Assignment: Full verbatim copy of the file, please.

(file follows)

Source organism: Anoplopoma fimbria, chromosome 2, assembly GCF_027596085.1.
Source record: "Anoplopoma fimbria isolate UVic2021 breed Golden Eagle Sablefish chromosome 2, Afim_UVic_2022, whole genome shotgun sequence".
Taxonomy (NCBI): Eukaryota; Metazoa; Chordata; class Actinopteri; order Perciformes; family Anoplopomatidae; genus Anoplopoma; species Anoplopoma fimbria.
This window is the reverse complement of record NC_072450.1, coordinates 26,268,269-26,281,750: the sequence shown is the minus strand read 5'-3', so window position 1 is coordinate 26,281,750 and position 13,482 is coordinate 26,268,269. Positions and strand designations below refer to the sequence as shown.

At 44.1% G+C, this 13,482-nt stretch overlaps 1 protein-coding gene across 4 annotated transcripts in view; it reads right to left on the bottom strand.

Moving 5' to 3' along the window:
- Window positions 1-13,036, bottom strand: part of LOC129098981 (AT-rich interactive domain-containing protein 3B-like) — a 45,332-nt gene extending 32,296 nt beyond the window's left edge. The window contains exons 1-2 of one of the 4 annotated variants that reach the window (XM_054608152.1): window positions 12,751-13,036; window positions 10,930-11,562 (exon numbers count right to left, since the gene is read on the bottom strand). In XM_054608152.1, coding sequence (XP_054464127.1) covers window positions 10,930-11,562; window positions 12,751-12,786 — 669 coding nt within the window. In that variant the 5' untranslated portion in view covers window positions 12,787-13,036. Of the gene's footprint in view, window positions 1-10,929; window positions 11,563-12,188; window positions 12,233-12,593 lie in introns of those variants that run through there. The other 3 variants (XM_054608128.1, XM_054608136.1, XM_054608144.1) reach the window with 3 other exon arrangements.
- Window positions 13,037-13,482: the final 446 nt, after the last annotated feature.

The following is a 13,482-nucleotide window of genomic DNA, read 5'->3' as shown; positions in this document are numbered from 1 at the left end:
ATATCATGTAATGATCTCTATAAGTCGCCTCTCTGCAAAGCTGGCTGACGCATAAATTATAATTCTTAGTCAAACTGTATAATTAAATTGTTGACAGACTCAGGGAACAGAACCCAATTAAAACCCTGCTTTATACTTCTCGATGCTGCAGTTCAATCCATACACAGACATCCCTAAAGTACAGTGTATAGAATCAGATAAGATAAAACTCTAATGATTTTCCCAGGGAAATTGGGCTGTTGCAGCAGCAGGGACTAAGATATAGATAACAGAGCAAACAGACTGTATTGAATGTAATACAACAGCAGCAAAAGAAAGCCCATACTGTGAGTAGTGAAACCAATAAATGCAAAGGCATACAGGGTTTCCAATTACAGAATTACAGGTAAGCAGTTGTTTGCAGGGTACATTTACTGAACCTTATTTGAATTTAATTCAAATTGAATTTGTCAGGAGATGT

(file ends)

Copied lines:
Source organism: Anoplopoma fimbria, chromosome 2, assembly GCF_027596085.1.
Source record: "Anoplopoma fimbria isolate UVic2021 breed Golden Eagle Sablefish chromosome 2, Afim_UVic_2022, whole genome shotgun sequence".
Taxonomy (NCBI): Eukaryota; Metazoa; Chordata; class Actinopteri; order Perciformes; family Anoplopomatidae; genus Anoplopoma; species Anoplopoma fimbria.
This window is the reverse complement of record NC_072450.1, coordinates 26,268,269-26,281,750: the sequence shown is the minus strand read 5'-3', so window position 1 is coordinate 26,281,750 and position 13,482 is coordinate 26,268,269. Positions and strand designations below refer to the sequence as shown.

At 44.1% G+C, this 13,482-nt stretch overlaps 1 protein-coding gene across 4 annotated transcripts in view; it reads right to left on the bottom strand.

Moving 5' to 3' along the window:
- Window positions 1-13,036, bottom strand: part of LOC129098981 (AT-rich interactive domain-containing protein 3B-like) — a 45,332-nt gene extending 32,296 nt beyond the window's left edge. The window contains exons 1-2 of one of the 4 annotated variants that reach the window (XM_054608152.1): window positions 12,751-13,036; window positions 10,930-11,562 (exon numbers count right to left, since the gene is read on the bottom strand). In XM_054608152.1, coding sequence (XP_054464127.1) covers window positions 10,930-11,562; window positions 12,751-12,786 — 669 coding nt within the window. In that variant the 5' untranslated portion in view covers window positions 12,787-13,036. Of the gene's footprint in view, window positions 1-10,929; window positions 11,563-12,188; window positions 12,233-12,593 lie in introns of those variants that run through there. The other 3 variants (XM_054608128.1, XM_054608136.1, XM_054608144.1) reach the window with 3 other exon arrangements.
- Window positions 13,037-13,482: the final 446 nt, after the last annotated feature.

The following is a 13,482-nucleotide window of genomic DNA, read 5'->3' as shown; positions in this document are numbered from 1 at the left end:
ATATCATGTAATGATCTCTATAAGTCGCCTCTCTGCAAAGCTGGCTGACGCATAAATTATAATTCTTAGTCAAACTGTATAATTAAATTGTTGACAGACTCAGGGAACAGAACCCAATTAAAACCCTGCTTTATACTTCTCGATGCTGCAGTTCAATCCATACACAGACATCCCTAAAGTACAGTGTATAGAATCAGATAAGATAAAACTCTAATGATTTTCCCAGGGAAATTGGGCTGTTGCAGCAGCAGGGACTAAGATATAGATAACAGAGCAAACAGACTGTATTGAATGTAATACAACAGCAGCAAAAGAAAGCCCATACTGTGAGTAGTGAAACCAATAAATGCAAAGGCATACAGGGTTTCCAATTACAGAATTACAGGTAAGCAGTTGTTTGCAGGGTACATTTACTGAACCTTATTTGAATTTAATTCAAATTGAATTTGTCAGGAGATGT